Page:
Freehold versus Leasehold: What are the pitfalls?
There may be limits on what you can do to your own home, depending on whether it is freehold or leasehold. This guide explains everything you need to know about freehold versus leasehold ownership.
What is leasehold?
Leasehold properties only give the right to live in them for a set number of years, specified in the lease, and you will not own the land the property sits upon. The building and land are owned by the landlord, and once the lease runs out, it will revert back to them as the freeholder.
In England, Wales, and Northern Ireland, flats and apartments are commonly owned on a leasehold basis, while houses are usually sold as freehold. Controversially, this has not always been the case with new-build homes in recent years. In Scotland, very few properties are leasehold.
Leaseholders must obtain permission from the freeholder to make certain alterations or improvements to the property and will also have to pay them ‘ground rent’ and, sometimes, an annual fee to a managing agent.
What is freehold?
Someone who owns a freehold property is the sole owner of both the building and land it is built upon for an unlimited period. The Civil Aviation Act 1982 means you will also ‘own’ and have rights to the ‘airspace’ above the property to about 500 feet. Freeholders don’t pay ground rent, service charges, or permission fees, and handle the maintenance of the property. And within the confines of planning law, are free to do with them what they will.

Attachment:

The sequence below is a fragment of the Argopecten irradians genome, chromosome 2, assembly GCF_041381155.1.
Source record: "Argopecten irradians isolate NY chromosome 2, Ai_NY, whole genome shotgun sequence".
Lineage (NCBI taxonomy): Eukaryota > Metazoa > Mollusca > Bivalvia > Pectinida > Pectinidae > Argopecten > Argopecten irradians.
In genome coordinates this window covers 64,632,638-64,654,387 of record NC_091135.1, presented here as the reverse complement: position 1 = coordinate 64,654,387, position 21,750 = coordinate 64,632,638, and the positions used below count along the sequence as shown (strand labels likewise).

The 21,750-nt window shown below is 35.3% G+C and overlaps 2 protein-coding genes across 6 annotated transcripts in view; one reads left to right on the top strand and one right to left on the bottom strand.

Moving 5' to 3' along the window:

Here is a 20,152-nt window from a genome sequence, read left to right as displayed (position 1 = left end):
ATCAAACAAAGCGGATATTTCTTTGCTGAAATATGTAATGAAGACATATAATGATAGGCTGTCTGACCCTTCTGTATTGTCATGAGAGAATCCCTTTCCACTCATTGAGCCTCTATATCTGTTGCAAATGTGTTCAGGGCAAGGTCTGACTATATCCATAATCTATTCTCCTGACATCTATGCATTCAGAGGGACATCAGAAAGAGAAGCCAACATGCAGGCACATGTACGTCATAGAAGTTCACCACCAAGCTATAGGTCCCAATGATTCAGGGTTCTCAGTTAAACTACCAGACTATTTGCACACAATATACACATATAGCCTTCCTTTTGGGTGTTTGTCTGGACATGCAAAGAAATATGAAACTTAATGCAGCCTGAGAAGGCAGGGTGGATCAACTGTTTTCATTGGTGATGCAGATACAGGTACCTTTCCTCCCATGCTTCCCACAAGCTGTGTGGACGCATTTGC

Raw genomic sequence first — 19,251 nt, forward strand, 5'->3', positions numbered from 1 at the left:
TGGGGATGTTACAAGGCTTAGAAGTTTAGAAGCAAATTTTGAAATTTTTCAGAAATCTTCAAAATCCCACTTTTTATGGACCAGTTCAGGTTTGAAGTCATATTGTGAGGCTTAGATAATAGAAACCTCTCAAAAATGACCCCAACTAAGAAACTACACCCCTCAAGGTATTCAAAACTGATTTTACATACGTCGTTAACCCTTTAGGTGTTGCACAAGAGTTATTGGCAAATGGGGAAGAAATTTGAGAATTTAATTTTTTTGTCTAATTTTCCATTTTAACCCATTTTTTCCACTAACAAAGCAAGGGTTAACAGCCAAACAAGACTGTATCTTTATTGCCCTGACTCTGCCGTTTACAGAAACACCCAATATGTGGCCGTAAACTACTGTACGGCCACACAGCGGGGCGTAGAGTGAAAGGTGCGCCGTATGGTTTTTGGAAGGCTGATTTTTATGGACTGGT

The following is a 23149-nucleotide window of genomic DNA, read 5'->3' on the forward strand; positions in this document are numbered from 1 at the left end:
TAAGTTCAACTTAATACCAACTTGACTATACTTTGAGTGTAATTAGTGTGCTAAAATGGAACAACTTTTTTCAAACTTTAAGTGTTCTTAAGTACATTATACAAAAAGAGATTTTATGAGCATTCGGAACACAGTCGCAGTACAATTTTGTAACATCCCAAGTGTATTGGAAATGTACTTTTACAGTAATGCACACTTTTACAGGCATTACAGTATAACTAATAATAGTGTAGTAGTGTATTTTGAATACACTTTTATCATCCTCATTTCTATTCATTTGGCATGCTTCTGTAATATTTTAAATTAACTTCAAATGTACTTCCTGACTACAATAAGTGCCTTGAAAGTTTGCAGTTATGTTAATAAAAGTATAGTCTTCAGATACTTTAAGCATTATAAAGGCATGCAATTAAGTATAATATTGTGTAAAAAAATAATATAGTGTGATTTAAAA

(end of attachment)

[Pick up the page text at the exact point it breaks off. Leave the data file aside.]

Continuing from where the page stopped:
Common problems with owning a leasehold versus freehold
In recent years, the leasehold property sector has been beset with issues, causing thousands of leasehold homeowners to complain about being misled or mis-sold over the terms of their lease.
In 2020, an investigation by the Competition and Markets Authority (CMA) found ‘worrying evidence’ of leaseholders being taken advantage of. Among its findings were homeowners who faced punishing service charges and ground rents, and buyers, who prior to purchase, failed to receive enough information about the property they were about to buy, including how much it costs to extend a lease or purchase a freehold.
Common issues with leasehold properties include:
- Extortionate ground rents – a central issue cited by the CMA investigation report, was the cost of ground rents. This is where the leaseholder pays a sum of money, or ‘rent’ to the freeholder. Historically, before freeholders realised this could be a real money spinner, ground rent was a nominal sum. But huge numbers of leaseholders informed the CMA they had been sold properties with ground rent in excess of £250, and in some cases, the ground rent was doubling every few years. This left leaseholders with annual ground rents running into the thousands each year.Some leaseholders found that their ground rent was so expensive, it made selling or even re-mortgaging their property almost impossible. Because the terms of the ground rent are written into the lease, it can cost thousands in legal fees to attempt to have the ground rent amended or removed, something that either needs the agreement of the freeholder, or the lease to be extended which renders any ground rent payable to nil.